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Energy supply from waste

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Waste-to-energy (WtE) or energy-from-waste (EfW) is the process of generating energy in the form of electricity and/or heat from the primary treatment of waste.

The most commonly used conversion methods – combustion of waste to produce heat or electricity; anaerobic digestion to produce methane for heat or power production etc. all are well-established and commercial technologies. A further set of conversion processes – for example, the production of liquid fuels from cellulosic materials by biological or thermochemical conversion processes, such as pyrolysis – are at earlier stages of commercialisation or still under development. In 2015, Municipal Solid Waste (MSW) accounted for 18% of biomass sources for heat production and 8% of biomass sources for electricity production globally (including the renewable portion only). Turning waste into energy offers a more sustainable and less GHG emitting energy source compared to for example fossil fuels. However, it should be noted that technologies such as waste incineration are not without environmental impacts and from the perspective of the waste hiearchy it is considered more resource efficient to reuse or recycle waste where possible.

Relevant CTCN Technical Assistance

Relevant Technology Needs Assessment

For more relevant TNA's please see TNA Database


    Well-established commercial technologies

    • Combustion of Municipal Solid Waste (MSW) for district heating, electricity and/or cooling.
    • Gasification of MSW
    • Methane capture at landfills for electricity and heat
    • Landfill composting
    • Anaerobic digestion: Biogas from waste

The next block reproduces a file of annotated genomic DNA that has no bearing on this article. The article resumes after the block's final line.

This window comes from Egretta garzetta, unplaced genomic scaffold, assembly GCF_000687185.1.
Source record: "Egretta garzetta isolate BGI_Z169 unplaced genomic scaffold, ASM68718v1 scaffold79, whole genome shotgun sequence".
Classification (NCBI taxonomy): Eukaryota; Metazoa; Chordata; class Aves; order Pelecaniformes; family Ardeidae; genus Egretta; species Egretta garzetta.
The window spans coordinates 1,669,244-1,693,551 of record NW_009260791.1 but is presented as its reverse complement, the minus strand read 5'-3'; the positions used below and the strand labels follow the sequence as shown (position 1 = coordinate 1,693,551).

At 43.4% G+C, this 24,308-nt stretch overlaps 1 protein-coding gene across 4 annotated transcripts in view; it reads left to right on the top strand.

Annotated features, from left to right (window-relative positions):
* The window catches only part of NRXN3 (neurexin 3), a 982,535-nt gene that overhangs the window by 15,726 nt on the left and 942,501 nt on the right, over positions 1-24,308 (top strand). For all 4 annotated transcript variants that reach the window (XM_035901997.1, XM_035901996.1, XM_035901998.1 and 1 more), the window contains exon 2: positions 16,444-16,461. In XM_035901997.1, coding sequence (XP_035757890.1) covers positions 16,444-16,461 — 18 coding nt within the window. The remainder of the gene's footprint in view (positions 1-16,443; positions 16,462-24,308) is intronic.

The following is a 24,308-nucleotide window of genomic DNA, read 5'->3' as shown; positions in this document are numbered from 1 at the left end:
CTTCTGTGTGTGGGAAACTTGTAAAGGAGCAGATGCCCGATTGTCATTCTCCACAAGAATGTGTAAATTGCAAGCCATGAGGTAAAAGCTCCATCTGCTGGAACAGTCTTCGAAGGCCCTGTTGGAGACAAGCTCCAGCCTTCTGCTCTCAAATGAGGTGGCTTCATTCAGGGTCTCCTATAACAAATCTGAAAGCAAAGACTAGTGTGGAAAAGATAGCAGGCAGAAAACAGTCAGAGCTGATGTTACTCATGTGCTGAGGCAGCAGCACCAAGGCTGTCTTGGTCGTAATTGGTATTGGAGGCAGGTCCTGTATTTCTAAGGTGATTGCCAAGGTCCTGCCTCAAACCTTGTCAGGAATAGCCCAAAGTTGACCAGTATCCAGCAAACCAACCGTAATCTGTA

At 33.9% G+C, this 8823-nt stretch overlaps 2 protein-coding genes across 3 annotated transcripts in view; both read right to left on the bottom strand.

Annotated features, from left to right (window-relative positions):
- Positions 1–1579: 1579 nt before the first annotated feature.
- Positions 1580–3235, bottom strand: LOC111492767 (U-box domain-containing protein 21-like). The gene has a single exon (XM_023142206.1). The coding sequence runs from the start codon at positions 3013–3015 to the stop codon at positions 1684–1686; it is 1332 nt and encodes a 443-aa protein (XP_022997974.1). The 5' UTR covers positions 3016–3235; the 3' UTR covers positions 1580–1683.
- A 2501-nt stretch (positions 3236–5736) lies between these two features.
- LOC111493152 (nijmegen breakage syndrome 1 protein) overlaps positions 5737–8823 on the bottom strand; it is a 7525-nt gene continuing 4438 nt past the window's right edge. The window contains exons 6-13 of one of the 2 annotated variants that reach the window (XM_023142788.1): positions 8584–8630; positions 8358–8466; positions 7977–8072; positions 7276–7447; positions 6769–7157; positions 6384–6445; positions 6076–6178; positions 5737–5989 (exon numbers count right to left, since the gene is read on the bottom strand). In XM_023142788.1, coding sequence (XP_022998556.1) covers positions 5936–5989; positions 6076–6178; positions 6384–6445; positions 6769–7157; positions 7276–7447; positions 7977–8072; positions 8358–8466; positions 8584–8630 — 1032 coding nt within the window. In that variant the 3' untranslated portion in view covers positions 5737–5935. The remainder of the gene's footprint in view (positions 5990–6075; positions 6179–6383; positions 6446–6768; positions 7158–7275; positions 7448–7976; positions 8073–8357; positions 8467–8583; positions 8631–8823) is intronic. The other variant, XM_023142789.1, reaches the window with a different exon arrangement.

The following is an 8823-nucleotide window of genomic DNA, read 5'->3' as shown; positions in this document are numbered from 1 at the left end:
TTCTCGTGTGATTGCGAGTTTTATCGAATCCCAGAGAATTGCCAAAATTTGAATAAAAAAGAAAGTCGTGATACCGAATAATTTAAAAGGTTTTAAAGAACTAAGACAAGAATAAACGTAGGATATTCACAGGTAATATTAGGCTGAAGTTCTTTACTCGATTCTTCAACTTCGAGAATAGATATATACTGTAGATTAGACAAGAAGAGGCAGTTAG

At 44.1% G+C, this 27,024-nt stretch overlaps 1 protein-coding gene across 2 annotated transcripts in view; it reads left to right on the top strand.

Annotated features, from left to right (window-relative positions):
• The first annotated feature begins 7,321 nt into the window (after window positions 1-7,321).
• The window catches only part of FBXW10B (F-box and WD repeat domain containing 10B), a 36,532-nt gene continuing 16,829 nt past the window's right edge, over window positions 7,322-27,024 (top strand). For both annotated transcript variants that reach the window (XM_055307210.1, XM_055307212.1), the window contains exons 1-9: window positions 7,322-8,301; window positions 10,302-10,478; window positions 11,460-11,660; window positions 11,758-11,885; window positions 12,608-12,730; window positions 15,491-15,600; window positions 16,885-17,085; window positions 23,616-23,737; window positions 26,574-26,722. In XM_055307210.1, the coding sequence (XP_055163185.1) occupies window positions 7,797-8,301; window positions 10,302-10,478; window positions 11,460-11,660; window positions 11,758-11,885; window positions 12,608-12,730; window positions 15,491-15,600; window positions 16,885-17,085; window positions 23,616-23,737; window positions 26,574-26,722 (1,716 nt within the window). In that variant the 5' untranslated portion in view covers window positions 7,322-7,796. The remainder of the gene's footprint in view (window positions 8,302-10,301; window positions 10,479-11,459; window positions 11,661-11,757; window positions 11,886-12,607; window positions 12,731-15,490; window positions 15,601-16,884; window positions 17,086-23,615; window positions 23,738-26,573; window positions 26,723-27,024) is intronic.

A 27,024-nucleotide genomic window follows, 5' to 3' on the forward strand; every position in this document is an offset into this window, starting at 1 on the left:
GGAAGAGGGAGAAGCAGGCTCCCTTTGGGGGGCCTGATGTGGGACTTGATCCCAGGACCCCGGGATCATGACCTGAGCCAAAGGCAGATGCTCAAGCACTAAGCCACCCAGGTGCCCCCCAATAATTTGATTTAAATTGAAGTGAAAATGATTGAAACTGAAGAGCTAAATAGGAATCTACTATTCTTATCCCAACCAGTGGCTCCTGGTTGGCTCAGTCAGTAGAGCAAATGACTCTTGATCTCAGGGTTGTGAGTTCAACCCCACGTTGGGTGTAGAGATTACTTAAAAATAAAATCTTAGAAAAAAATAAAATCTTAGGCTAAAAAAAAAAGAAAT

• Pelletizing: for example compressing residual waste from forest industry, agriculture, sawmills, furniture companies etc. into pellets used as biofuel

    Earlier stages of commercialisation

    • Pyrolysis (of e.g. agricultural waste such as rice husks, corn cobs, coconut husks etc.)  
    • Mechanical Biological Treatment (MBT): A mechanical biological treatment system is a type of waste processing facility that combines a sorting facility with a form of biological treatment, such as composting or anaerobic digestion. It can also be used to extract recyclable materials and produce fuel for industrial thermal applications. MBTplants are designed to process mixed household waste as well as commercial and industrial wastes.
    • Biorefinery
    • MSW and agricultural waste for biofuel and jet fuel production 

    Product examples

    [Disclaimer: Products listed here are provided by Climate Technology Network members and represent examples of products available within this technology field. The CTCN does not take responsibility for this product information and cannot guarantee its suitability in specific contexts or regions.]

    • Biodigesters [East Africa Climate Innovation Network (EACIN)]: This is a biodigester with the effect of pre-treatment and anaerobic co-digestion of water hyacinth on biogas. it Increases the surface area of methanogane bacteria on biogas production
    • Biodigesters [East Africa Climate Innovation Network (EACIN)]: A metal digestor which produces biogas equivalent to a 3kg Lpq cylinder. It uses kitchen waste as a source of raw material
    • Forecasting landfill gas potential [Ministry of Economy, Israel]
    • (KOTEC10) System for organic waste reduction and energy recovery [Korea Technology Finance Corporation, Korea]: This technology has been developed to reduce the organic wastes and convert them to energy.
    • Solid Waste Treatment and Recycling [UniVerve Power Ltd., Israel]: A waste recycling facility generally composed of 3 main modules: (a) sorting and separation (system whenever separation at source is not implemented or the MSW not pre-sorted; (b Dry fermentation anaerobic digestion module the novel technology offering high biogas yield minimal ecological footprint and minimal total cost of ownership; (c) CHP unit for biogas to electricity conversion.
    • Substitute raw material processing technology (Sewage sludge) [Ministry of Economy, Trade and Industry, Japan]
    • Waste to Energy Conversion [Environmental Energy Resources (EER), Israel]

    Case studies